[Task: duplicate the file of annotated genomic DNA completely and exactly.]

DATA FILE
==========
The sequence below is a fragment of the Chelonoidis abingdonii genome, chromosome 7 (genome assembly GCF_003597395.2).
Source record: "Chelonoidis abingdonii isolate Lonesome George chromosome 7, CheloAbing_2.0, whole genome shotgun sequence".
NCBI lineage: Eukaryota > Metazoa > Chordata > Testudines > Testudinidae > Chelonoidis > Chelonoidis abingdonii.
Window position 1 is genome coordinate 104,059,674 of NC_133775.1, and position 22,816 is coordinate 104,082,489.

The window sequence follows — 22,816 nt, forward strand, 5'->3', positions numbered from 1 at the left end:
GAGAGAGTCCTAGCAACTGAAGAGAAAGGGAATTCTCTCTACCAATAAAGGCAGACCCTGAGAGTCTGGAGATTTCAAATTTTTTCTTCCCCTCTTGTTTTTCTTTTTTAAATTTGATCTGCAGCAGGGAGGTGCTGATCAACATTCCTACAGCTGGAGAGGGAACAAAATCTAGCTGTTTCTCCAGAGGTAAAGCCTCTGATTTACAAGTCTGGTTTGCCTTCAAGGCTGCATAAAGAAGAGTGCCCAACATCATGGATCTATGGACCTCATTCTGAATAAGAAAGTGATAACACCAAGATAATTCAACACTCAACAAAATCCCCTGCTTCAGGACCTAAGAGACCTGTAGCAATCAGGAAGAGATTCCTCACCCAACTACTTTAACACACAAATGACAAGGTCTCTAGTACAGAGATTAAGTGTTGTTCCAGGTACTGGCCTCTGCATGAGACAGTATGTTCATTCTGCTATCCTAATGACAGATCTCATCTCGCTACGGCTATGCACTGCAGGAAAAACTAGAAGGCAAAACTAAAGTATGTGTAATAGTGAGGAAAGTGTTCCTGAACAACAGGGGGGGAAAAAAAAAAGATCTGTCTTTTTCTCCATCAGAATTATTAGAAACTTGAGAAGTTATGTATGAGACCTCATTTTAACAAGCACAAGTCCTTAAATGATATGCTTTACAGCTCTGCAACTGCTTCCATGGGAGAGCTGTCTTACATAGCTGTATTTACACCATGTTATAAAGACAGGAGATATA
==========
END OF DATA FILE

The sequence below is a fragment of the Chelonoidis abingdonii genome, chromosome 7 (genome assembly GCF_003597395.2).
Source record: "Chelonoidis abingdonii isolate Lonesome George chromosome 7, CheloAbing_2.0, whole genome shotgun sequence".
NCBI lineage: Eukaryota > Metazoa > Chordata > Testudines > Testudinidae > Chelonoidis > Chelonoidis abingdonii.
Window position 1 is genome coordinate 104,059,674 of NC_133775.1, and position 22,816 is coordinate 104,082,489.

The window sequence follows — 22,816 nt, forward strand, 5'->3', positions numbered from 1 at the left end:
GAGAGAGTCCTAGCAACTGAAGAGAAAGGGAATTCTCTCTACCAATAAAGGCAGACCCTGAGAGTCTGGAGATTTCAAATTTTTTCTTCCCCTCTTGTTTTTCTTTTTTAAATTTGATCTGCAGCAGGGAGGTGCTGATCAACATTCCTACAGCTGGAGAGGGAACAAAATCTAGCTGTTTCTCCAGAGGTAAAGCCTCTGATTTACAAGTCTGGTTTGCCTTCAAGGCTGCATAAAGAAGAGTGCCCAACATCATGGATCTATGGACCTCATTCTGAATAAGAAAGTGATAACACCAAGATAATTCAACACTCAACAAAATCCCCTGCTTCAGGACCTAAGAGACCTGTAGCAATCAGGAAGAGATTCCTCACCCAACTACTTTAACACACAAATGACAAGGTCTCTAGTACAGAGATTAAGTGTTGTTCCAGGTACTGGCCTCTGCATGAGACAGTATGTTCATTCTGCTATCCTAATGACAGATCTCATCTCGCTACGGCTATGCACTGCAGGAAAAACTAGAAGGCAAAACTAAAGTATGTGTAATAGTGAGGAAAGTGTTCCTGAACAACAGGGGGGGAAAAAAAAAAGATCTGTCTTTTTCTCCATCAGAATTATTAGAAACTTGAGAAGTTATGTATGAGACCTCATTTTAACAAGCACAAGTCCTTAAATGATATGCTTTACAGCTCTGCAACTGCTTCCATGGGAGAGCTGTCTTACATAGCTGTATTTACACCATGTTATAAAGACAGGAGATATA